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English | February 19, 2015 | ISBN: 1781593817 | 192 pages | AZW3 | 25 Mb
Historian and collector Michael Green shows in this fascinating and graphically illustrated book that the two wars that engulfed Indochina and North and South Vietnam over 30 years were far more armored in nature than typically thought of. By skillful use of imagery and descriptive text he describes the many variants deployed and their contribution.
The ill-fated French Expeditionary Force was largely US equipped with WW2 M3 and M5 Stuart, M4 Sherman and M24 light tanks as well as armored cars and half-tracks. Most of these eventually went to the Army of the Republic of Vietnam but were outdated and ineffective due to lack of logistics and training.
The US Army and Marine Corps buildup in the 1960s saw vast quantities of M48 Pattons, M113 APCs and many specialist variants andimprovised armored vehicles arrive in theater. The Australians brought their British Centurion tanks.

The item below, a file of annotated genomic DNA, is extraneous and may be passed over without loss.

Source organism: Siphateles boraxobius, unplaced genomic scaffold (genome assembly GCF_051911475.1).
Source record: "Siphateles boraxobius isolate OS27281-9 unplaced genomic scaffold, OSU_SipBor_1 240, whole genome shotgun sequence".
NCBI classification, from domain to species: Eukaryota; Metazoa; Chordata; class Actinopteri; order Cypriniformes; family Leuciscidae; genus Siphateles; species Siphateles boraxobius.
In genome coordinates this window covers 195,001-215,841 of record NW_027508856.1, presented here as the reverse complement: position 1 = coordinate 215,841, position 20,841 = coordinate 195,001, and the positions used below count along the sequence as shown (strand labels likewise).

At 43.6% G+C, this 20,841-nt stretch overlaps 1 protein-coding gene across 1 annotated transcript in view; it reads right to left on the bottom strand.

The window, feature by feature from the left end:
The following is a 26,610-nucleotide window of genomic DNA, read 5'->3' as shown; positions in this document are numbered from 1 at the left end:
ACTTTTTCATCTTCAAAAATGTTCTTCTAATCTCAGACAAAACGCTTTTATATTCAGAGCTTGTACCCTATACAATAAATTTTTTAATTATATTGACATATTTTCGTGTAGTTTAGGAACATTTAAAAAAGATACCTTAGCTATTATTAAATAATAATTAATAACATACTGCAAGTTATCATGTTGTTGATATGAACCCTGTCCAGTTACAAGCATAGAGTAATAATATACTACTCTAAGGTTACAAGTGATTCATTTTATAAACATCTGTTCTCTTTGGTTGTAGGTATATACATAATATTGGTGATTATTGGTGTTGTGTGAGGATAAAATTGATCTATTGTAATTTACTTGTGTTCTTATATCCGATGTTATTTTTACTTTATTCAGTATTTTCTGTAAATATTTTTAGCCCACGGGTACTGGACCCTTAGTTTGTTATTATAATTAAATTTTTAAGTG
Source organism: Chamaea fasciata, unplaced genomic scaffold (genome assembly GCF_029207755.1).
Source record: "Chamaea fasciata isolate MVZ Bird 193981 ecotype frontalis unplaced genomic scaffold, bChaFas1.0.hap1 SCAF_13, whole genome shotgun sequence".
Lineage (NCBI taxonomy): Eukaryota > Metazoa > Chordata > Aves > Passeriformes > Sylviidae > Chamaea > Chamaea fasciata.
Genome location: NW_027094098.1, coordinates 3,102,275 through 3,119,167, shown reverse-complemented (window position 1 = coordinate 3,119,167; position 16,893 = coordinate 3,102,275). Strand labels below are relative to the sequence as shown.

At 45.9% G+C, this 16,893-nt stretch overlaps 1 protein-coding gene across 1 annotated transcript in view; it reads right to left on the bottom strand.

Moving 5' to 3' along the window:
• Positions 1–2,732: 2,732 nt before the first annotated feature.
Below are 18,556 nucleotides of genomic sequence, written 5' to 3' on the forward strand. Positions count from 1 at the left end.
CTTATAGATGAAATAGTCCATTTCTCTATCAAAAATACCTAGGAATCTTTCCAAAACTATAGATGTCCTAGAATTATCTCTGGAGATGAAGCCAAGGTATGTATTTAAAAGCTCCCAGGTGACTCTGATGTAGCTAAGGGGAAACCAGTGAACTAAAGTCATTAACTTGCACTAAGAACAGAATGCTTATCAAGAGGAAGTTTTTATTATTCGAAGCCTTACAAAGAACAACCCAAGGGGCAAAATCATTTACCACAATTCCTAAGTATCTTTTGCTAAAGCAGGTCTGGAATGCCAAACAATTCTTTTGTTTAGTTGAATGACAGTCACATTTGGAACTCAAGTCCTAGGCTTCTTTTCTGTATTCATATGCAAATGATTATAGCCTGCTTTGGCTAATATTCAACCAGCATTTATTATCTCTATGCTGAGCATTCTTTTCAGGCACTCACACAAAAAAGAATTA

But it was the Russians, Chinese and North Vietnamese who won the day and their T-38-85 tanks, ZSU antiaircraft platforms and BTR-40 and -50 swept the Communists to victory.
This fine book brings details and images of all these diverse weaponry to the reader in one volume.
The armed conflicts in South-East Asia 1945-1975 included a greater presence of armoured fighting vehicles than previously thought, and the author sets out to present the full range of such vehicles in this new and profusely illustrated title.
Fri 12/06/2015. Source: Military Modelling
"… a vast photographic archive of the vehicles involved in the conflict. Besides the well-known examples, the reader will also find photos of less popular vehicles, such as the 90-mm full-tracked self-propelled gun M56 “Scorpion” or the improvised antiaircraft vehicle constructed by the North Vietnamese upon the chassis of the Soviet T-34/85 tank. The book is a definite “must have” for anyone interested in the history of the Vietnam War and post-WW2 armored warfare. It has great value for the money and will a great addition to a library of any military historian, collector or scale modeler.
The Armor Journal Issue 03, Summer 2015